Prevention of incipient diabetic nephropathy by high dose thiamine and Benfotiamine
Written by Paul Thornalley.
(This contribution is based on extracts from the recent paper by the author and co-workers: Babaei-Jadidi, R., Karachalias, N., Ahmed, N., Battah, S., and Thornalley, P. J. Prevention of incipient diabetic nephropathy by high dose thiamine and Benfotiamine. Diabetes 52, 2110-2120, 2003)
Nephropathy is a common complication of diabetes mellitus associated with a high risk of cardiovascular disease and mortality. Studies from my research team showed recently that stimulation of the reductive pentosephosphate pathway by therapy with thiamine and the thiamine monophosphate derivative Benfotiamine at high dose (7 and 70 mg/kg) prevented the development of incipient nephropathy in experimental diabetes. Diabetes was associated with mild thiamine deficiency and decreased expression of the thiamine pyrophosphate-dependent enzyme transketolase. High dose thiamine and Benfotiamine therapy increased transketolase expression in renal glomeruli, activating the reductive pentosephosphate pathway and increasing the conversion of triosephosphates to ribose-5-phosphate. This was associated with decreased glomerular protein kinase C activity, protein glycation and oxidative stress - three major pathways of biochemical dysfunction in hyperglycemia, and potent inhibition of the development of microalbuminuria. Benfotiamine also inhibited diabetes-induced hyperfiltration. This was achieved without change in elevated plasma glucose concentration and glycated haemoglobin in the diabetic state. High dose thiamine and Benfotiamine therapy is a potential novel strategy for the prevention of clinical diabetic nephropathy.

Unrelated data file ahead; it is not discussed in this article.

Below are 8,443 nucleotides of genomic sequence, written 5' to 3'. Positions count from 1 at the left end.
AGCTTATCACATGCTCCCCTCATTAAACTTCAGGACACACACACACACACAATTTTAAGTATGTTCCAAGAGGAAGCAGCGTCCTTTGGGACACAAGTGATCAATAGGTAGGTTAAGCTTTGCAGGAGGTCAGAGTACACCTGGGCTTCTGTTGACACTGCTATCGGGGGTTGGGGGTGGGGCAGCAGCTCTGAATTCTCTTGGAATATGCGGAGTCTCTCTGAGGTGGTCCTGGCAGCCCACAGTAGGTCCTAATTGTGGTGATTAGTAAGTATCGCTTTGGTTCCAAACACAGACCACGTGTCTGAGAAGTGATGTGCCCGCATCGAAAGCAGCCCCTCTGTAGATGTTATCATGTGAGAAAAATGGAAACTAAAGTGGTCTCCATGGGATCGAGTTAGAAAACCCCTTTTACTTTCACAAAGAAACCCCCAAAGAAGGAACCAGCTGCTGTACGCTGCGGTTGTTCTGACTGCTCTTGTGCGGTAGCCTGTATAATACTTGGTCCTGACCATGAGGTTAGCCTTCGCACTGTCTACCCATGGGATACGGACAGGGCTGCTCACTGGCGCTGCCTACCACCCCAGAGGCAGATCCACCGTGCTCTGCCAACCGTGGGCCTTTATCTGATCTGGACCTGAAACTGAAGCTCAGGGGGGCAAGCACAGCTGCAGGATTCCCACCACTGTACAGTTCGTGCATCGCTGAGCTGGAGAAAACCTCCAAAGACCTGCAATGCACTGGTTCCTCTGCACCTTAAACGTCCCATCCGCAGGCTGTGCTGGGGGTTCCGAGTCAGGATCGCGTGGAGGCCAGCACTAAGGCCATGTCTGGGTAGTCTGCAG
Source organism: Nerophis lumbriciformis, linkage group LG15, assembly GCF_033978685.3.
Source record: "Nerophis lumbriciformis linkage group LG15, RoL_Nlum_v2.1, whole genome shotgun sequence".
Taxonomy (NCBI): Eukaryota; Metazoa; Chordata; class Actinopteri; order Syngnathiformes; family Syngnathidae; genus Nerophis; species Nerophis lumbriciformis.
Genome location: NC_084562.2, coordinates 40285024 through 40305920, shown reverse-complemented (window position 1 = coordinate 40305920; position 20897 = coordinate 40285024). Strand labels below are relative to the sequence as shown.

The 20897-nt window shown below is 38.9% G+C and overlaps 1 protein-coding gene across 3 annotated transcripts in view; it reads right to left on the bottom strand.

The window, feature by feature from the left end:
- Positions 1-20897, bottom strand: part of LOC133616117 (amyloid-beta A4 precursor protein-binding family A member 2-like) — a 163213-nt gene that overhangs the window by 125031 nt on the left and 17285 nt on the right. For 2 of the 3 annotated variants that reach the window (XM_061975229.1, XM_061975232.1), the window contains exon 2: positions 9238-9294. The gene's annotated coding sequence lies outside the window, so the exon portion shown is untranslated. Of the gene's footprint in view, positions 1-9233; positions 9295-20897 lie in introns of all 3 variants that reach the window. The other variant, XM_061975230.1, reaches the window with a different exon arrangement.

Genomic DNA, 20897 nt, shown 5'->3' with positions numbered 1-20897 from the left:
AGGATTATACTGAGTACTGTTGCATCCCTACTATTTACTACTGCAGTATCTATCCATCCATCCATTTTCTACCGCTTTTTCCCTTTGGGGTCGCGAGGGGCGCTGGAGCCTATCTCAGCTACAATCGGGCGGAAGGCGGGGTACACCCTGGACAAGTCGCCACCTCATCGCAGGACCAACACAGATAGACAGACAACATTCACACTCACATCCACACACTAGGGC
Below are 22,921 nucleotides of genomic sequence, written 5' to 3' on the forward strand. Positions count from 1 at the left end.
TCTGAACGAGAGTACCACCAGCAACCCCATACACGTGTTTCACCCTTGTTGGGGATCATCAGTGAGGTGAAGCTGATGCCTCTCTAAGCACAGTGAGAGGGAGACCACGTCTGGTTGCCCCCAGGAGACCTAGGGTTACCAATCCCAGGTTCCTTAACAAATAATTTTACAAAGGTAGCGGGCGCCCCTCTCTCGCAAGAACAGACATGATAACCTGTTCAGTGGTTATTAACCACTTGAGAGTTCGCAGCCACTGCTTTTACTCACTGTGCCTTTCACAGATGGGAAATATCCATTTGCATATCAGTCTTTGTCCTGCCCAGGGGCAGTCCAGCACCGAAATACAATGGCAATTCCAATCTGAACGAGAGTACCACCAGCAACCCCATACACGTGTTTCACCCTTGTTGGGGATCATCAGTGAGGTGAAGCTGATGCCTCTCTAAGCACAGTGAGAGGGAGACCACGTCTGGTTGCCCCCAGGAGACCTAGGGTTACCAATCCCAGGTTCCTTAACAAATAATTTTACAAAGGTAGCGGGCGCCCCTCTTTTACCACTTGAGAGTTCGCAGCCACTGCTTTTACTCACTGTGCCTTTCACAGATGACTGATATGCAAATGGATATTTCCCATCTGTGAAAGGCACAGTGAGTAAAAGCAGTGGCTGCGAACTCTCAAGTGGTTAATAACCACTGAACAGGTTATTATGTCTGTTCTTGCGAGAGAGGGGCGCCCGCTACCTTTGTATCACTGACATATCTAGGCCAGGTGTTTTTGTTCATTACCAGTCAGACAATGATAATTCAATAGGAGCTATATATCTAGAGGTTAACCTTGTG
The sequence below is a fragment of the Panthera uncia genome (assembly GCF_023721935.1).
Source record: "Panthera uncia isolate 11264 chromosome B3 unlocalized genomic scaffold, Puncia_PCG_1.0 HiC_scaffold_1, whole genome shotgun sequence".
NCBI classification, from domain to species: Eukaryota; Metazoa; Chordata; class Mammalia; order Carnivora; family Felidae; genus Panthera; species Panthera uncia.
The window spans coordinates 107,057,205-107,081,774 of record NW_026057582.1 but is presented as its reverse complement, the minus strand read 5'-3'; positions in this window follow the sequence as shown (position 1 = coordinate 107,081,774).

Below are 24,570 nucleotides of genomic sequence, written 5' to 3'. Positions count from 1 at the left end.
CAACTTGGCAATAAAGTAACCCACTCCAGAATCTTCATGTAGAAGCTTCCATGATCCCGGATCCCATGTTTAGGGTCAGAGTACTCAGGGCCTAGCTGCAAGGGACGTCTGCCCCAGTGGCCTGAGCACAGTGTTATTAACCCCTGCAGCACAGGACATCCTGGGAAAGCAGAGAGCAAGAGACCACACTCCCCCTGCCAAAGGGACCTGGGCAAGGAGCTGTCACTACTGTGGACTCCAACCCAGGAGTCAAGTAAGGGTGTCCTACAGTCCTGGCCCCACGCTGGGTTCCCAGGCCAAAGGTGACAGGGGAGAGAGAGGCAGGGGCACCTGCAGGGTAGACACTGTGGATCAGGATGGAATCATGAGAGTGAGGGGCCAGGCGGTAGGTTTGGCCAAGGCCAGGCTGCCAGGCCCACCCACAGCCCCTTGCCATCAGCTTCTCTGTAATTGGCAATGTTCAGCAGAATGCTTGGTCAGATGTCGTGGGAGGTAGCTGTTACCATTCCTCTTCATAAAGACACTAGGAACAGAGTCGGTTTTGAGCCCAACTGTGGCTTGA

Next page: Introduction: Diabetes and Nephropathy